Introducing Open IoT Floater Version 0.1

Welcome to Lake, Reservoir, and Open Ocean Sensing

We are excited to introduce a very early concept of an open iot floater for sensing in lakes, reservoirs, sea ice, and open ocean environments. In the spirit of openess and community driven open source design ethos we are happy to introduce this early prototype concept during this ideation stage for community input and co-design. We welcome your thoughts and contributions to this project. This project is under open source GPL-3 license and builds on the flexible openiotwx land based platform launched 2017.

This is not a new concept as the global network of bouys serve as a critical element of the earth observing network. For example, The GOOS Buoys are an important part of the Global Ocean Observing System (GOOS), which is a global network of ocean observing platforms. The GOOS Buoys collect data on a variety of oceanographic parameters, such as water temperature, salinity, turbidity, and currents. Other parameters in lakes and reservoirs could include water PH, dissolved oxygen, conductivity, and oxidation.

Ocean science typically requires massive research vessels and/or large governmental budgets generally out of reach of developing nations and marginalized communities. For example, A typical GOOS Buoy can cost anywhere from $100,000 to $500,000. The cost of the buoy includes the hardware, software, and installation. The cost of maintenance and operation is also significant, and can add up to $100,000 per year. Buoys can take many forms from anchored bouys to floaters which are carried by currents. The standards for buoys can be found here.

The cost of an ocean science research vessel can vary greatly depending on the size, capabilities, and equipment of the vessel. A small, basic research vessel can cost around $10 million, while a large, state-of-the-art vessel can cost hundreds of millions of dollars. For example, the CHRV, a 125-foot research vessel owned by the University of New Hampshire, cost $11.5 million to build. The R/V Knorr, a 238-foot research vessel owned by the Woods Hole Oceanographic Institution, cost $100 million to build. Using the rule-of-thumb that says annual operating budgets of around 10%-20% the costs of the vessel it is clear these efforts require significant financial resources. While this approach is important for the advancement of ocean science, open iot believes we should empower local communities and citizen scientist to play a role in building their own open source observation networks with low cost sensors, 3D printers, open science princaples (FAIR/CARE/FPIC) and community contributors.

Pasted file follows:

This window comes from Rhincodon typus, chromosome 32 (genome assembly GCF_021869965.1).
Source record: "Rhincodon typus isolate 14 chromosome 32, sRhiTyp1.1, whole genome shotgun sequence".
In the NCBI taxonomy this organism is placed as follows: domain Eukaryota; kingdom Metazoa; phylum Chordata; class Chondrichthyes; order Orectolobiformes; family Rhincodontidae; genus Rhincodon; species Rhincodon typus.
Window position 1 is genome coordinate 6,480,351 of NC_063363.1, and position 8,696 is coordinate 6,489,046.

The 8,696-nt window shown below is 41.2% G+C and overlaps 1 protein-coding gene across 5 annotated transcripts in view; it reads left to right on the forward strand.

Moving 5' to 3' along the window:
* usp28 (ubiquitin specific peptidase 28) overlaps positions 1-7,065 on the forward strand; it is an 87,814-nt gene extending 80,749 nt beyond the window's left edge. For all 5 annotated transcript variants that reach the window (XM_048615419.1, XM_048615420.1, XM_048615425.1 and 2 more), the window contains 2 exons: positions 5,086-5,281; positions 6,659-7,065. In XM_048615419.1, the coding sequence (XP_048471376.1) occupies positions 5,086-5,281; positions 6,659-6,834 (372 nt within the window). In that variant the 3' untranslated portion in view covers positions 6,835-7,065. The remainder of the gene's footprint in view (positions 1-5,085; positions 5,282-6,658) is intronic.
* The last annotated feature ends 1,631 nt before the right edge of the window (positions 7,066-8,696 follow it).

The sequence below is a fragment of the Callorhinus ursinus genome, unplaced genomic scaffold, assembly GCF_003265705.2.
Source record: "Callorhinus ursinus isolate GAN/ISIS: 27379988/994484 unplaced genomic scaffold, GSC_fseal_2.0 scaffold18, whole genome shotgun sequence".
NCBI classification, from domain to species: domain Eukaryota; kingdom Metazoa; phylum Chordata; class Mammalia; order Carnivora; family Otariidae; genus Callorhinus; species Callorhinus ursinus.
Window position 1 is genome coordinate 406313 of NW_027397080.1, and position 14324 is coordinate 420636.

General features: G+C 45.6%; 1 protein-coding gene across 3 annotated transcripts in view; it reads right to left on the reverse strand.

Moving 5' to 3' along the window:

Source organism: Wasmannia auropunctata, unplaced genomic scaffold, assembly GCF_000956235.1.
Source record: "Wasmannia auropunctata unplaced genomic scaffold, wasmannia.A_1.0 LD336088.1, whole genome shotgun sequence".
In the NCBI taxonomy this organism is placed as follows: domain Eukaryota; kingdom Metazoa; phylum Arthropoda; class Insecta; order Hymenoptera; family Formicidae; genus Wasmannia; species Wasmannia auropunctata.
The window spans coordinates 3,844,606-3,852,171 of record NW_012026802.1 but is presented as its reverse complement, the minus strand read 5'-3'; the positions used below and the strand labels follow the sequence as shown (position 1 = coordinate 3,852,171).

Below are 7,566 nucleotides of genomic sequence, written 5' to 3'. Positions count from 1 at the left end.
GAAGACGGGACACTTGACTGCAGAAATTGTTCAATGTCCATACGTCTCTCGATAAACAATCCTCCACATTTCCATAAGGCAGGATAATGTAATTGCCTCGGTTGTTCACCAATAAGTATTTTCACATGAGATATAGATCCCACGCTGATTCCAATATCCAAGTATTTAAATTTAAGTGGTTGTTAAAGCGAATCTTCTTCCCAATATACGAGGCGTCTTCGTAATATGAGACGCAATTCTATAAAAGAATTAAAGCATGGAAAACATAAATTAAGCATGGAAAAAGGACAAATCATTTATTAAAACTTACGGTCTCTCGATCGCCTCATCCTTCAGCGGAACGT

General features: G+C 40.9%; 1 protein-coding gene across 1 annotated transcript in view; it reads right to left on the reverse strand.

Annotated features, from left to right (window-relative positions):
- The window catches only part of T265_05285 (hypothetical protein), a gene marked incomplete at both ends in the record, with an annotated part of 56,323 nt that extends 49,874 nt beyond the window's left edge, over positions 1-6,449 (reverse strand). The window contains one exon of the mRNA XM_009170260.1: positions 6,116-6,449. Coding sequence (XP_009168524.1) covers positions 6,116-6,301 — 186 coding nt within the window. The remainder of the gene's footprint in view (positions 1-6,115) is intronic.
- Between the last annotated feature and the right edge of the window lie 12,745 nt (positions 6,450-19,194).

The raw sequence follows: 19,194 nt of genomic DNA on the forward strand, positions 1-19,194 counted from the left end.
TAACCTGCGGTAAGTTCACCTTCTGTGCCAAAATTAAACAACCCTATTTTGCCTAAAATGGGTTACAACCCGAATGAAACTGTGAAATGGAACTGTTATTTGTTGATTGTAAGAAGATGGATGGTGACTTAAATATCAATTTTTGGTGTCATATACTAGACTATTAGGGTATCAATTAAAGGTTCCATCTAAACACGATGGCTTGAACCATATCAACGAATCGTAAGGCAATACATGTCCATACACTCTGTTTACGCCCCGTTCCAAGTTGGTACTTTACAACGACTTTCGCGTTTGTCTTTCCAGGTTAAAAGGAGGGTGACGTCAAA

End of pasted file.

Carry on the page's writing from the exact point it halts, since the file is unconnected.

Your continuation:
NOAA manages the National Data BouyCenter which shows a large number of buoys deployed accross the world by various organizations. Open IoT is an opportunity to democratize data collection in water.

QPR Labs featured low cost Do-it-Yourself floaters or circumnavigators that used ham radio frequencies WSPRnet to send measurements as seen here. This is an outstanding example that used PVC pipe weighted at the bottom and a fishing pole as part of the antenna. These DIY circumnavigators has demonstrated the viability of such a concept. This project builds on the open iot wx platform started in 2017 for land based systems to allow for coastal and maritime communities to use IoT and open science to build community lead climate change resiliency and adaptation programs.

In alignment with the open iot mission, our goal for the open iot floater is as follows:

Configuration of Open IoT Floaters

The spherical balls or “orbs” currently used to house the microcontrollers in the open iotwx design can float so it is the basis of our open iot floater design. We foresee two potential configurations: an single sphere with keel and antenna and a catamaran open IoT floater with five “orbs” or spherical balls for enhanced stability and capacity to attach more sensing nodes. Both options uses a 48 inch amtenna for the masts with a keel bulb for stabolity and righting. Pip Hare demonstrates this concept of righting with an idealized demo of a “90 degree” test to insure the craft will correct upright.

Image 1
Configuration for single orb floater.
Image 2
Configuration for five orb floater with greater suite of sensors and increased stability.

The floaters can be allowed to float freely, can be anchored if in a lake/reservior, or use a drogue or even a sensor chain when deployed in open ocean.

The parts list includes:

Single Orb and Catamaran Floater Parts List

Area Component Price Per Unit Number of Units Total Price Source
Microcontroller M5 atomlite $7.50 1 $7.50 (M5)
Cables qwiic to grove cable $1.60 1 $1.60 (sparkfun)
Cables qwiic adapter $1.60 1 $1.60 (sparkfun)
Cables usbC=>usbA adapter (2pk) $7.99 1 $7.99 (amazon)
Cables usbC=>usbA 10ft cable (5pk) $13.59 1 $13.59 (amazon)
Sensors Water Temperature $18.95 1 $18.95 (seeedstudio)
Sensors Water PH $99.00 1 $99.00 (seeedstudio)
Sensors Dissolved Oxygen $44.95 1 $44.95 (adafruit)
Sensors Tubidity $24.10 1 $24.10 (adafruit)
Sensors Wave height/water level $4.95 1 $4.95 (mouser)
Sensors Alternative - Fieldkit Water 4 sensor pack $690.95 1 $765 (
Power voltaic v75 (20mah) $79.00 1 $79.00 (voltaic)
Power Voltaic Solar Panel $15.93 1 $15.93 [(voltaic)](
Communications Sparkfun SWARM Satellite $199.99 1 $36.99 (Amazon)
Communications Redpocket 1 yr SIM (TMOBILE ONLY) $30.00 1 $30.00 (ebay)
Communications Antenna (Amazon) $15.99 1 $30.00 (Amazon)
Communications Antenna Mount $11.99 1 $30.00 (Amazon)

Codeberg Repository

For access to the 3D printed files and code base go to our codeberg (similar to github) repository below:

What will it Measure?

Challenges and Work-in-Progress